Professor Omri Gillath, PhD

College of Liberal Arts and Sciences - Psychology
Professor
Primary office:
785-864-1772
Fraser Hall
Room 518
University of Kansas
1415 Jayhawk Boulevard
Lawrence, KS 66045-7556


Summary

My research focuses on close relationships and their underlying mechanisms. I'm investigating the psychological aspect of behavioral systems, especially the attachment, care giving, and sexual mating systems.

To achieve this I'm using a multi method multi level approach including neuroimaging techniques, physiological measures, endocrine markers, as well as questionnaires and RTs measures.

One main line of research is focused on the effects of increasing people's sense of attachment security on their tendency to engage in pro-social behavior, their altruistic and sexual attitudes, and their goals, as well as their attentional strategies.

In a separate line of research, I'm looking at online and offline social networks, their characteristics, and the way they change over time. I also look at the links between one's attachment style and his or her social network.

Research Interests

  • Personality and social psychology
  • Social neuroscience
  • Research on attachment theory (individual differences in attachment orientation
  • Brain mechanisms and genetic polymorphisms underlying these differences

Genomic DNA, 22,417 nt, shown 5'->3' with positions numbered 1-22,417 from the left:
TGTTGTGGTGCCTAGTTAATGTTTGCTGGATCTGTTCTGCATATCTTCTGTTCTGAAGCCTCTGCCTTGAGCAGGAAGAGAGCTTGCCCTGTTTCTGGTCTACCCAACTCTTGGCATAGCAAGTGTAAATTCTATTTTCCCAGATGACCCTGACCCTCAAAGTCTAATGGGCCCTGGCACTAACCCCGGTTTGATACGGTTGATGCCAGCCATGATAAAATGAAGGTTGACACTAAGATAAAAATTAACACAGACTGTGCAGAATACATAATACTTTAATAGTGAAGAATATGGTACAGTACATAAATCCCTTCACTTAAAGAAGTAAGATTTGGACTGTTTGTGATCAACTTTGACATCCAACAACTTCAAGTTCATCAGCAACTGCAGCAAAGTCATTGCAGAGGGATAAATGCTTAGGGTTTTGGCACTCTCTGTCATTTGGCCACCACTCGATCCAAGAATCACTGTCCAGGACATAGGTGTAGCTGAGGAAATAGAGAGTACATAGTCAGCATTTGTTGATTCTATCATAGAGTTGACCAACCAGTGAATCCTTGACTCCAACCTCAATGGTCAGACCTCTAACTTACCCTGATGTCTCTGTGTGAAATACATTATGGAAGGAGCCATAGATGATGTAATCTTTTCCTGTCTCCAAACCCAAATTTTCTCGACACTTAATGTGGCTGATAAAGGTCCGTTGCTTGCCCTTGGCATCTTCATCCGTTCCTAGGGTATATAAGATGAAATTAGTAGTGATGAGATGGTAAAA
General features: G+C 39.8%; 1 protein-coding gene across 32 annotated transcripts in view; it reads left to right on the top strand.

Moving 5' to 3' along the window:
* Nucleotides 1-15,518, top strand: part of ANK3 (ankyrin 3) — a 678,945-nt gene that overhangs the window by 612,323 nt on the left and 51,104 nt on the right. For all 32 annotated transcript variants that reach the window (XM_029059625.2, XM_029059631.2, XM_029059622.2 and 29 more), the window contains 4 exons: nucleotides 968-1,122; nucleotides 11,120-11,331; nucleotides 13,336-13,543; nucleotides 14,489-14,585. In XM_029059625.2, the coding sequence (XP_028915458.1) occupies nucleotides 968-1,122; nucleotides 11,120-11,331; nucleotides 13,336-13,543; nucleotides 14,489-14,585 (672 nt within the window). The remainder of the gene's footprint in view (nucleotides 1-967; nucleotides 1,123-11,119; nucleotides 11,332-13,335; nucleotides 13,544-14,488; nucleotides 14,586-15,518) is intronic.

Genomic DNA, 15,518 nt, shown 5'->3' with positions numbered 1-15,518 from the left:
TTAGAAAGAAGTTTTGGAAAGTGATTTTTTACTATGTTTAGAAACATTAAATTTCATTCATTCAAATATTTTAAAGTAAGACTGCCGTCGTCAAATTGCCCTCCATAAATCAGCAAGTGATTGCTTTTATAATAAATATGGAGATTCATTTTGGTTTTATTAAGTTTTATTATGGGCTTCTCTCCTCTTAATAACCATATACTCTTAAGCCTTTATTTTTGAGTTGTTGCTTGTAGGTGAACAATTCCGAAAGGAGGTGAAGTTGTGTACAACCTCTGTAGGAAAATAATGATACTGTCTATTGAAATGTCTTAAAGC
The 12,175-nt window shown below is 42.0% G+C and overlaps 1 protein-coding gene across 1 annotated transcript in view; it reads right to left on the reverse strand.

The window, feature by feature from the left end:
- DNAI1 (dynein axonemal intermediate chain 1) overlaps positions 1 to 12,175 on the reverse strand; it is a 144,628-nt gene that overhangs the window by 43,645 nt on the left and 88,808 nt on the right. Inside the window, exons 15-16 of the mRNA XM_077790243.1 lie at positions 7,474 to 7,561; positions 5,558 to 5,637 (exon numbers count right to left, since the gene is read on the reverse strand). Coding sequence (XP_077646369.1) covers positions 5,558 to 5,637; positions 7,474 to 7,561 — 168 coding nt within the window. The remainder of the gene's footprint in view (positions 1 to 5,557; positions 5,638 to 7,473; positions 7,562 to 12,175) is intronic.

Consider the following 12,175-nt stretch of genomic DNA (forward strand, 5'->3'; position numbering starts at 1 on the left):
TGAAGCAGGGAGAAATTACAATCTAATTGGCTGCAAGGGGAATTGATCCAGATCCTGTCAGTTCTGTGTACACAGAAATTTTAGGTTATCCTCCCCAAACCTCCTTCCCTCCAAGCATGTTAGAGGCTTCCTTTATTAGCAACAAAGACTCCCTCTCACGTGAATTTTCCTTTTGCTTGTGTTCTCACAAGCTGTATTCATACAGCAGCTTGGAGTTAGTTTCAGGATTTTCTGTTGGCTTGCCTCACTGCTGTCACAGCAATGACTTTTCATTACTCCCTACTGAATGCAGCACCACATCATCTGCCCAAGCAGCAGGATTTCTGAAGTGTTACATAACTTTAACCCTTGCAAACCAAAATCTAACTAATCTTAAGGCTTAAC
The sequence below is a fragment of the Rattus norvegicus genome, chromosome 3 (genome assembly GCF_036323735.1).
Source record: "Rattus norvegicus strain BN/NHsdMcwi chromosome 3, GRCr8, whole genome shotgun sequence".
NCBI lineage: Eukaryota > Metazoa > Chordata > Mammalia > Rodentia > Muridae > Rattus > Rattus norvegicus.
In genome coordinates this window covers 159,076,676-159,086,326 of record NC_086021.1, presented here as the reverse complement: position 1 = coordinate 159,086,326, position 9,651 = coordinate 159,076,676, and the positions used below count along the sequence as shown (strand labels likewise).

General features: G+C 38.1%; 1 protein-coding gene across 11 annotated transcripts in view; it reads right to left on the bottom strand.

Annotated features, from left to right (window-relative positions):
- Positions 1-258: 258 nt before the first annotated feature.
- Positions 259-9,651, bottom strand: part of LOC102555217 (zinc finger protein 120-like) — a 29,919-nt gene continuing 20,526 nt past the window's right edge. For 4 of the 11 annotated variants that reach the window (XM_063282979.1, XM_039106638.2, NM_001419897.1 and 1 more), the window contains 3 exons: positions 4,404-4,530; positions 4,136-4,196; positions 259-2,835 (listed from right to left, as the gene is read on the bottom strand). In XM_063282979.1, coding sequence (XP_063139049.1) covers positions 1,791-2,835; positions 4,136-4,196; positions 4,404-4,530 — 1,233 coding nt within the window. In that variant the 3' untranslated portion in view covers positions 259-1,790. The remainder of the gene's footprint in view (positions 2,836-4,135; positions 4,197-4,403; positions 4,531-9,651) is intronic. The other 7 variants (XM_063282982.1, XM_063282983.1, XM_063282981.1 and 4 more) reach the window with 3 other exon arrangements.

• Attentional processes related to these differences
  • Relations between the attachment, caregiving, and sexual behavioral systems as they affect adult relationships)
  • Prosocial motivation and behavior (compassion and altruism)
  • Social networks.

Selected Publications

Gillath, O. Karantzas, C. G., & Selcuk, E. (2017). A Net of friends: Investigating friendship by integrating attachment theory and social network analysis. Personality and Social Psychology Bulletin, 43, 1546-1565.

Griffith, R. Gillath, O. Zhao, X. & Martinez, R. (2017). Staying Friends with Ex-Romantic Partners: Predictors, Reasons, and Outcomes. Personal Relationships, 24, 550-584.

Gillath, O. & Keefer, L. (2016). Generalizing disposability: Residential mobility and the willingness to dissolve social ties. Personal Relationships. Personal Relationships, 23, 186-198.

Gillath, O. Karantzas, G. Carroll, P. J., Arkin, R. M., & Wichman, A. (2015). Attachment security and prosociality: Dynamics, underlying mechanisms, and implications. In , The Handbook of Personal Security (pp. 159-171). Philadelphia, PA: Taylor & Francis: Psychology Press.

Chun, D. S., Shaver, P. R., Gillath, O. Mathews, A. & Jorgensen, T. D. (2015). Testing a Dual-Process Model of Avoidant Defenses. Journal of Research in Personality, 55, 75-83.

Gillath, O. Gregersen, S. Canterberry, M. & Schmitt, D. P. (2014). The consequences of high levels of attachment security. Personal Relationships, 21(3), 497-514. DOI:10.1111/pere.12045

DeWall, C. N., Gillath, O. Pressman, S. D., Black, L. L., Bartz, J. Moskovitz, J. & Stetler, D. A. (2014). When the Love Hormone Leads to Violence: Oxytocin Increases Intimate Partner Violence Inclinations among High Trait Aggressive People. Social and Personality Psychological Science, 5, 691-697. DOI:10.1177/1948550613516876


One of 34 U.S. public institutions in the prestigious Association of American Universities
44 nationally ranked graduate programs.
—U.S. News & World Report
Top 50 nationwide for size of library collection.
—ALA
5th nationwide for service to veterans —"Best for Vets: Colleges," Military Times
KU Today